Viewing tabasco's Garden Diary: Allium Collection
Our Allium collection has expanded to include Globemaster, Gladiator, Lucy Ball, Mount Everest, Giganteum, Ivory Queen, Multibulbosum, and several others. These globish garden surprises add lots of interest and delight to our spring bloom show.
Saturday, September 26, 2009
Allium Varieties and Garden Culture (Maryland Extension)//extension.umd.edu/publications/PDFs/FS767.pdf
Tuesday, June 5, 2007
Allium combinationsAllium, Iris and nigella
Thursday, May 11, 2006
Spring 2006 Allium GardenThis past fall I was seduced by the beautiful photos and descriptions of Allium in the White Flower Farm catalog and John Scheepers' Bulb Catalog. So I found myself ordering many more than I needed, and then I sent the concept over the top with a last minute order to Mystic's Allium Co-op with Bleek and left overs from Lowes sale. (About 200 new allium bulbs added to the 50 from last season.)
I was rather giddy with anticipation for the spring garden, although I was having second thoughts that the purplsh-blue bulbous May garden would be garish and rude--but, hey, what the heck?! In any case, most of the bulbs bloomed on schedule, and the allium array was attractive and eye catching--the neighbor kids loved them, too.
The problem was, of course, that I (again) neglected to label the allium, thinking I would recognize which was what, but, alas, 'no', that is not the case, so many look identical but have slightly different bloom times, shades of blue or heights, so I have gardens full of unnamed allium. Some of which I wish I could order more of, others I wish would 'go away'. But which are which?
In addition to the familiar large globe alliums, we have various small cultivars and multibulbosums interplanted in the perennial garden too. They are lovely, but in our arrangement they tend to be lost in the summer flowering shuffle. (I wish I had a terrace or rock garden to show-case them.) Allium 'hair' does give an interesting bit of a show near the front steps.
My intention was to have a couple of cultivars of both white and purple giant Allium bloom along with the white, yellow, and purple irises in the front driveway garden, however, that aim met with limited success.
I also expected the yellow Eremurus 'cleopatra' or 'spring valley' hybrids to co-bloom and they did not. The white camassia bulbs bloomed a bit later than the allium, but were attractive, none the less. Perhaps next year they timing will co-incide. I must find a peony and some kind of white ground cover with early bloom to interplant in the Japanese Maple garden, too.
Tuesday, May 9, 2006
Alliums Various Cultivars and Species DescriptionsAllium Varieties (from the Parrott article)
Allium aflatunense ‘Purple Sensation’ – Dark Purple, excellent for naturalizing, blooms early, 3-4” globe, 2-3’ tall and dries well. Allium ‘Purple Surprise’ – “I was surprised by how much it cost and how close it was to ‘Purple Sensation’, not worth the money,” according to Bob Koenders.
Allium aflatunense – Same as Purple sensation but a more lavender color.
Allium christophii – (Star of Persia) Light purple metallic, late bloomer, largest flower 8-12 inch diameter, airy florets, dries well, small to medium height 15-24” tall and reseeds (5-6 years to bloom).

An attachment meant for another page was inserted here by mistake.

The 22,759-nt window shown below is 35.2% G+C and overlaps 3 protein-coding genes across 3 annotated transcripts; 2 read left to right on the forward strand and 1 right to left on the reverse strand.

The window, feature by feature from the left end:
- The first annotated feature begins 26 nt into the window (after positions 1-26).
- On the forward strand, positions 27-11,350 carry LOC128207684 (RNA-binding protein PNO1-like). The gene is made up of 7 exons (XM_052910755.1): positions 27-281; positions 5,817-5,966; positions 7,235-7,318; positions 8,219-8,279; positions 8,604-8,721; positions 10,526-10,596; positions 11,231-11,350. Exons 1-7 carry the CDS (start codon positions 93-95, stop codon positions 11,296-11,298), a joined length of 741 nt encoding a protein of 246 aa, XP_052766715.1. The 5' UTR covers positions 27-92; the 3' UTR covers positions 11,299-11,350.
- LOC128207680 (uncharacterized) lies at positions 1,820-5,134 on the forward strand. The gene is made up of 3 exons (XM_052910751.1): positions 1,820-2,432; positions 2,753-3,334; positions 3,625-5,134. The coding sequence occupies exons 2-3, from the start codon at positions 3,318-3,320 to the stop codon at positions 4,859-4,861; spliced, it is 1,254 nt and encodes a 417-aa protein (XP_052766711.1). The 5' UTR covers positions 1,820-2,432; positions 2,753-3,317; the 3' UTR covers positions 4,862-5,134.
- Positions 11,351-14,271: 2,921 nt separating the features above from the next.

Allium elatum – Bob’s favorite Allium, 3-5’ globes, 2 ½ to 3 ½’ tall, glossy foliage naturalizes well, early bloomer, rare, strong upright stems that don’t tangle (important for cutting).
Allium ‘Firmament’ – New to the market, dark purple color, very similar to ‘Purple Sensation’.
Allium giganteum (Giant Allium) – Purple color, blooms late, tallest at 3-5’, globe 4-8” diameter, sometimes difficult, needs excellent drainage.
Allium ‘Gladiator’ – Newer hybrid, lilac-purple, mid-season bloomer, 3-4’ tall, bloom 4-8” diameter and often sold by mistake as Allium giganteum.
Allium ‘Globemaster’ – Planted on Woodward median in Birmingham, purple, mid – late bloomer and blooms for over 2 ½ weeks, multiplies slowly, 2-3’ tall with a tight globe of 6-10” and over 1,000 florets.
Allium jesdianum – rosy-purple, earliest bloomer, rare in this country, 2-3’ tall, airy bloom 3-4” with white stamens and similar to ‘Purple Sensation’.
Allium ‘Mars’ – Dark purple, 4-6” globes, 3-4’ tall, mid-late bloomer and similar to Allium giganteun.
Allium ‘Mt. Everest’ – Bob Koenders’ favorite white, 4-6” globe, 2 ½ - 3 ½ ' tall, reliable bloomer in mid-late season, naturalizes well, multiplies readily and dries well.
Allium sphaerocephalon – (Drumstick Allium) – Can be invasive, burgundy, strong thin stem, small globe and not recommended by Koenders (at least for cutting gardens).
Allium atropurpureum – Best Fragrance, some say like a sweet wine, Zakk’s favorite, dark (almost black) purple, globe 2 ½ - 3 1/2'” 2 ½’ tall, late bloomer, strong thin stems.
Allium siculum (reclassified as Nectaroscordium siculum) (Koenders unofficially calls them Hanging Bells) – Not a globe shape, looks like an umbrella, bell shaped florets hang down in colors of mauve, purple, green and white in one floret, strongest onion smell (good to deter critters), 2 ½ - 3’ tall, 3-4” pretty flower.
For further reading, Bob Koenders, recommends, Alliums – The Ornamental Onions, by Dilys Davies, Timber Press, 1993
Sunday, April 30, 2006
Allium Cultivars and Growing Information//www.sandieparrott.com/articles/2005Allium.htm
Michigan Allium Grower
Tuesday, April 25, 2006
Alliums from BleekGlobemaster [email protected] 3.00 $36.00
Purple Sensation 20 @ .50 $10.00
Mt. Everest 10 @ 3.50 $35.00
Gladiator 10 @3.00 $30.00